“It’s déjà vu all over again.” – Yogi Berra
As has been reported in these pages and elsewhere, Senators Kevin de León and Mark Leno earlier this month introduced Senate Bill (SB) 350, otherwise known as the “Clean Energy and Pollution Reduction Act of 2015.” The authors developed SB 350 ostensibly to help create jobs in California, grow the state’s economy, and improve public health by mandating that the state achieve three specific targets by 2030. Specifically, SB 350 requires that California reduce the gasoline usage for transportation by 50 percent, increase the energy efficiency of existing buildings by 50 percent, and obtain 50 percent of its electricity from renewable sources such as solar power and wind.
The third requirement – that California obtain 50 percent of its electricity from renewable sources – would come through changes to the state’s Renewables Portfolio Standard (RPS). Under the current RPS, California’s electricity retailers (including publicly owned utilities, investor-owned utilities, electricity service providers, and community choice aggregators) are required to provide 33 percent of the state’s power from renewables by 2020.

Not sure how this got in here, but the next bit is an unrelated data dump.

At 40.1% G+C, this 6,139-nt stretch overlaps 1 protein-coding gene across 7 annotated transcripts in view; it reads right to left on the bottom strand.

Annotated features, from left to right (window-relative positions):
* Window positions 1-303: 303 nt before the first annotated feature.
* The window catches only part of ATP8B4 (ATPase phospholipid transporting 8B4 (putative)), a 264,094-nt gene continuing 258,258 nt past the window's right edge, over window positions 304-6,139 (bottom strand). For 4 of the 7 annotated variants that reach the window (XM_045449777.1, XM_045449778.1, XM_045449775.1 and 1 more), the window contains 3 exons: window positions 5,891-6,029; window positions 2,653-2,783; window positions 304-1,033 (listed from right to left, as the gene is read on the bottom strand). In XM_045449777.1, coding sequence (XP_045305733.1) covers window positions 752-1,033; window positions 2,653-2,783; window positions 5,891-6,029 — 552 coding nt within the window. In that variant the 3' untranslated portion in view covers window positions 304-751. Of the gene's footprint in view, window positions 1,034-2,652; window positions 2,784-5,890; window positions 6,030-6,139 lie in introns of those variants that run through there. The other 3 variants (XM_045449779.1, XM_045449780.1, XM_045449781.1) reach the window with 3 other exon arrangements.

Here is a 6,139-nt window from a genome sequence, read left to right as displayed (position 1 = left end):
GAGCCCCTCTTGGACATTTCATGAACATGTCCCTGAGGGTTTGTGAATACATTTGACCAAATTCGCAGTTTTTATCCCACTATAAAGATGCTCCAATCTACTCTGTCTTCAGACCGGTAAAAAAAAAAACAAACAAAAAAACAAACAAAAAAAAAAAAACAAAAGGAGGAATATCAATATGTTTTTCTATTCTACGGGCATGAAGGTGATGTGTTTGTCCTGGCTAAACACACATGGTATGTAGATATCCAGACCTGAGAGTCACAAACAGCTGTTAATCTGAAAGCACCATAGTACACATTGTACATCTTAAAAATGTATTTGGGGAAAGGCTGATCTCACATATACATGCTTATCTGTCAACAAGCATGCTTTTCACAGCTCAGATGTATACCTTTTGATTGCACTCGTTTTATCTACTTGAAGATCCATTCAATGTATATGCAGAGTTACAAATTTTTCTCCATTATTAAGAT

While all three of SB 350’s targets merit considerable scrutiny, let’s focus today on the proposed increases to the RPS.
Consider the following passages from SB 350:
California suffers from drought, air pollution, poor water quality, and many other environmental problems. Very little has been done because the special energy interests block change. Californians must take energy reform into their own hands. The alternative to dirty energy is solar and clean energy….
The Solar and Clean Energy Act will put California on the path to energy independence by requiring all electric utilities to produce 50 percent of their electricity from clean energy sources like solar and wind by 2025. Right now, over 22 percent of California’s greenhouse gases comes from electricity generation but around 10 percent of California’s electricity comes from solar and clean energy sources, leaving Californians vulnerable to high energy costs, to political instability in the Middle East, and to being held hostage by big oil companies.
OK, I wasn’t exactly being truthful. These passages aren’t from SB 350, although they clearly look like they could have been. Instead, they are from Proposition 7, the Solar and Clean Energy Act of 2008.